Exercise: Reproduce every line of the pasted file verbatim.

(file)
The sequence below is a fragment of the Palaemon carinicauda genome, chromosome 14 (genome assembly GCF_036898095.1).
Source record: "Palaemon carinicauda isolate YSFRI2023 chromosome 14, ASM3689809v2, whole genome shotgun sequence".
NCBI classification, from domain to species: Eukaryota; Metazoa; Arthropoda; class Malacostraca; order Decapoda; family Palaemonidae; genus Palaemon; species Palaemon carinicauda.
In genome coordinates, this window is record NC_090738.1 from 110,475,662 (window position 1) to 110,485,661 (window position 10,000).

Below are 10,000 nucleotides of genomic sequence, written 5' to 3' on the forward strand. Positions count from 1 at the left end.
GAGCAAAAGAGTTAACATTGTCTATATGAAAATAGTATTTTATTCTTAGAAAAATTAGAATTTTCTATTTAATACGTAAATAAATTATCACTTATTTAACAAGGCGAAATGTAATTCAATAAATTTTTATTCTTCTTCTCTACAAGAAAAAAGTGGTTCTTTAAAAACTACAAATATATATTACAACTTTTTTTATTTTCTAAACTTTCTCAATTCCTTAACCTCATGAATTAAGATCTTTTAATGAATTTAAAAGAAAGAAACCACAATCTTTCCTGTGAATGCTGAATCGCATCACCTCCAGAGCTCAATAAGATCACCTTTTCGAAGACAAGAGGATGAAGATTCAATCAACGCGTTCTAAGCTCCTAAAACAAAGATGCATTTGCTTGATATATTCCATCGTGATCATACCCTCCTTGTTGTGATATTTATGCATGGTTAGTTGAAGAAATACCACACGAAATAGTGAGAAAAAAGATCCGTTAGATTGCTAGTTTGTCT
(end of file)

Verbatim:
The sequence below is a fragment of the Palaemon carinicauda genome, chromosome 14 (genome assembly GCF_036898095.1).
Source record: "Palaemon carinicauda isolate YSFRI2023 chromosome 14, ASM3689809v2, whole genome shotgun sequence".
NCBI classification, from domain to species: Eukaryota; Metazoa; Arthropoda; class Malacostraca; order Decapoda; family Palaemonidae; genus Palaemon; species Palaemon carinicauda.
In genome coordinates, this window is record NC_090738.1 from 110,475,662 (window position 1) to 110,485,661 (window position 10,000).

Below are 10,000 nucleotides of genomic sequence, written 5' to 3' on the forward strand. Positions count from 1 at the left end.
GAGCAAAAGAGTTAACATTGTCTATATGAAAATAGTATTTTATTCTTAGAAAAATTAGAATTTTCTATTTAATACGTAAATAAATTATCACTTATTTAACAAGGCGAAATGTAATTCAATAAATTTTTATTCTTCTTCTCTACAAGAAAAAAGTGGTTCTTTAAAAACTACAAATATATATTACAACTTTTTTTATTTTCTAAACTTTCTCAATTCCTTAACCTCATGAATTAAGATCTTTTAATGAATTTAAAAGAAAGAAACCACAATCTTTCCTGTGAATGCTGAATCGCATCACCTCCAGAGCTCAATAAGATCACCTTTTCGAAGACAAGAGGATGAAGATTCAATCAACGCGTTCTAAGCTCCTAAAACAAAGATGCATTTGCTTGATATATTCCATCGTGATCATACCCTCCTTGTTGTGATATTTATGCATGGTTAGTTGAAGAAATACCACACGAAATAGTGAGAAAAAAGATCCGTTAGATTGCTAGTTTGTCT